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January 4, 2016updated 31 Aug 2016 12:21pm

Severe floods in Leeds hit Vodafone data centre

News: Provider rushed recovery equipment to keep the site alive.

By Joao Lima

The severe floods affecting large parts of the UK over the Christmas weekend have had a knockout effect on some of the nation’s leading network and bandwidth providers.

In Leeds, Vodafone’s data centre suffered damage caused by the flooding, leaving customers to be faced with intermittent services of voice and data.

A spokesperson for Vodafone told CBR: "We had an issue with power at one particular building in Leeds, and the inability to access the site to install generators once the back-up batteries ran down."

The hub is located in the surroundings of the Aire river, where waters had burst to a record level of 2.95 meters from its normal height of 0.9 metre. This was the "highest ever recorded" tide in the Aire catchment, according to the Environment Agency.

The spokesperson said: "One of our key sites in the Kirkstall Road area of Leeds was affected by the severe flooding over the Christmas weekend, which meant that some Vodafone customers in the North East experienced intermittent issues with voice and data services.

"We had engineers working from Boxing Day to mitigate any customer impact. However, it was clear that it would take a little time for us to repair the damage caused to the site."

vodafone flood

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Location of Vodafone's data centre.

Generators and other recovery equipment were deployed at the Kirkstall Road data centre once engineers were given access to the hub.

Vodafone said services have now been fully restored and it has also issued an apology to customers. "We sincerely apologise for any inconvenience caused to customers," the spokesperson said.

Recently, a report has found that in the UK, 45% of companies have experienced down time due to natural causes with half of organisations not prepared to keep their data centre up and running in case of a natural disaster.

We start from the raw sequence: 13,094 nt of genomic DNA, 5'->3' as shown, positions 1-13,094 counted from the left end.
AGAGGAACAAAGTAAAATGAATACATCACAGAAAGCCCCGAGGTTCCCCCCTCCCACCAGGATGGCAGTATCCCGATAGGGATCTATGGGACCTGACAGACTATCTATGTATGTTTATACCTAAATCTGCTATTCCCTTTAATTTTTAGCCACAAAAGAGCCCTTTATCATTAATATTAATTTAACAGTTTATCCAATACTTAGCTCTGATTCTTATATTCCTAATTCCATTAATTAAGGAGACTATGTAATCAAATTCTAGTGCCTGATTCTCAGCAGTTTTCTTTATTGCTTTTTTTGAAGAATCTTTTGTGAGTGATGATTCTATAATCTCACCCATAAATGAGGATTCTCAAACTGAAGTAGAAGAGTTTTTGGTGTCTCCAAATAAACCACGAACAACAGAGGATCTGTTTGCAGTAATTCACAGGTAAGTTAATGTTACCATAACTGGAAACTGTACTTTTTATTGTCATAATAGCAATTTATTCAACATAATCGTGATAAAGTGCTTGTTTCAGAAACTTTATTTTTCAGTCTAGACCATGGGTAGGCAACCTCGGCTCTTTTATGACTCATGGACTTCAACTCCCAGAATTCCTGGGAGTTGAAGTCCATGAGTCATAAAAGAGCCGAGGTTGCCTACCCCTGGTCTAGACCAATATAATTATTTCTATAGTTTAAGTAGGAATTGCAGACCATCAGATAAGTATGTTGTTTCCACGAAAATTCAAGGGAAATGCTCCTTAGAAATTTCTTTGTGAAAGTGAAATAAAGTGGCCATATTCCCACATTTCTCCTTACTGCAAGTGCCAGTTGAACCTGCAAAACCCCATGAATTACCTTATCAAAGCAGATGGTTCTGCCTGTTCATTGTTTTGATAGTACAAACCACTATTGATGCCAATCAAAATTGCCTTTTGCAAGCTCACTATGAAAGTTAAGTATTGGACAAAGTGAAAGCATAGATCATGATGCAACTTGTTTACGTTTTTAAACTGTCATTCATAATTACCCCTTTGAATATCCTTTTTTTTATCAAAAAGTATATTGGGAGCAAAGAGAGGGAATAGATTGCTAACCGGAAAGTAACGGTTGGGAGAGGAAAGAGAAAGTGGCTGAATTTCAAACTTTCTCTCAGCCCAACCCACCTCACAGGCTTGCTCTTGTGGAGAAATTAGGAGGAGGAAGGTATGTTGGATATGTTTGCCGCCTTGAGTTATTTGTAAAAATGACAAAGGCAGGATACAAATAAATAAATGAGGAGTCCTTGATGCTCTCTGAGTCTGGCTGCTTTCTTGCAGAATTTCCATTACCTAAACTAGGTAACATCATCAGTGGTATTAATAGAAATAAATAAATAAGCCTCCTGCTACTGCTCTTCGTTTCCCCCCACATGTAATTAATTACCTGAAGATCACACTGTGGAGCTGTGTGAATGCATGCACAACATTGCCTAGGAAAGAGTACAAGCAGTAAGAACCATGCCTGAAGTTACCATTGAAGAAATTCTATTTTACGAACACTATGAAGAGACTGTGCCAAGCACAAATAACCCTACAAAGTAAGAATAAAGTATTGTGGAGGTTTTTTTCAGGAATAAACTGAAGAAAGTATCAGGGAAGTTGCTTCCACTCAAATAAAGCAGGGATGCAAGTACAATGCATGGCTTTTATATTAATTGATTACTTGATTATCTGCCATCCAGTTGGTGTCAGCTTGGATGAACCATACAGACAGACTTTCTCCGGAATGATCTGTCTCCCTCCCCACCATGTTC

Speaking to CBR, Charlie Horrell, MD EMEA at, Diligent, said: "Every data centre should have off-site disaster recovery facilities built in, with back-up communications and power sources able to take over in the event of a natural disaster of this kind.

"Moving data centres away from areas at risk of flooding, having a back-up centre and building in flood defences are equally important as we see more of this kind of weather condition in the UK."

Emergency services affected by BT outage

The flood in the North East region has also damaged BT’s York exchange bringing down phone lines and broadband services.

A BT spokesperson said: "Severe flooding in the Yorkshire area has resulted in the loss of some phone and broadband services. The York BT exchange has been damaged by flood water and our engineers are currently repairing damage to the building’s power supply."

South Tyneside Hospital said that all main external phone lines to the hospital had been cut out after flooding took out the York and Leeds flood exchanges. The 101 non-emergency police line was also affected, with calls being redirected to the NHS’ 111 number, the ChronicleLive reported.

The BT’s spokesperson said that Openreach engineers had been supporting the recovery work and "worked flat out to restore services as soon as possible".

Flood waters are expected to keep affecting thousands across the country, with the Met Office today issuing fresh amber warnings for parts of Scotland.


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